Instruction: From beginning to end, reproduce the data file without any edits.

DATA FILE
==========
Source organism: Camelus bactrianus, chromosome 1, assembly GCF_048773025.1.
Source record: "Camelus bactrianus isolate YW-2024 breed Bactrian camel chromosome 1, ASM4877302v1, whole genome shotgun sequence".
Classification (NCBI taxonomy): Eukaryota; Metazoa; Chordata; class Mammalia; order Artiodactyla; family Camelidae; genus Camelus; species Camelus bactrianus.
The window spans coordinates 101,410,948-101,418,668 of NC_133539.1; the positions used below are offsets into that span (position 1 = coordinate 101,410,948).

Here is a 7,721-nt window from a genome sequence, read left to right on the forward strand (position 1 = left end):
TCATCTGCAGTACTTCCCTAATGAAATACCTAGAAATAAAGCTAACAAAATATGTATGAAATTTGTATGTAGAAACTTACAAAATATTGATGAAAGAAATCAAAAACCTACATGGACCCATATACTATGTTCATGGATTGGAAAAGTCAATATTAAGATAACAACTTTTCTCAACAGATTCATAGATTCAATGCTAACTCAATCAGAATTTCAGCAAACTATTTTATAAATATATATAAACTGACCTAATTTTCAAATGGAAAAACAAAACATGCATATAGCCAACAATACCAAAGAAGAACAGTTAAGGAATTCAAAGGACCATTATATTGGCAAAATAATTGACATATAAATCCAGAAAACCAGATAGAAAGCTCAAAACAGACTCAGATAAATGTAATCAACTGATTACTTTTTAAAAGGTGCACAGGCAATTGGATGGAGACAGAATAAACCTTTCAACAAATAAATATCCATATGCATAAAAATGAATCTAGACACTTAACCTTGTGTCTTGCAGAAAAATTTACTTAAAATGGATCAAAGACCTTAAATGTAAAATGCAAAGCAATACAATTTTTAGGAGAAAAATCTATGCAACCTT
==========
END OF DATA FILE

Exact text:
Source organism: Camelus bactrianus, chromosome 1, assembly GCF_048773025.1.
Source record: "Camelus bactrianus isolate YW-2024 breed Bactrian camel chromosome 1, ASM4877302v1, whole genome shotgun sequence".
Classification (NCBI taxonomy): Eukaryota; Metazoa; Chordata; class Mammalia; order Artiodactyla; family Camelidae; genus Camelus; species Camelus bactrianus.
The window spans coordinates 101,410,948-101,418,668 of NC_133539.1; the positions used below are offsets into that span (position 1 = coordinate 101,410,948).

Here is a 7,721-nt window from a genome sequence, read left to right on the forward strand (position 1 = left end):
TCATCTGCAGTACTTCCCTAATGAAATACCTAGAAATAAAGCTAACAAAATATGTATGAAATTTGTATGTAGAAACTTACAAAATATTGATGAAAGAAATCAAAAACCTACATGGACCCATATACTATGTTCATGGATTGGAAAAGTCAATATTAAGATAACAACTTTTCTCAACAGATTCATAGATTCAATGCTAACTCAATCAGAATTTCAGCAAACTATTTTATAAATATATATAAACTGACCTAATTTTCAAATGGAAAAACAAAACATGCATATAGCCAACAATACCAAAGAAGAACAGTTAAGGAATTCAAAGGACCATTATATTGGCAAAATAATTGACATATAAATCCAGAAAACCAGATAGAAAGCTCAAAACAGACTCAGATAAATGTAATCAACTGATTACTTTTTAAAAGGTGCACAGGCAATTGGATGGAGACAGAATAAACCTTTCAACAAATAAATATCCATATGCATAAAAATGAATCTAGACACTTAACCTTGTGTCTTGCAGAAAAATTTACTTAAAATGGATCAAAGACCTTAAATGTAAAATGCAAAGCAATACAATTTTTAGGAGAAAAATCTATGCAACCTT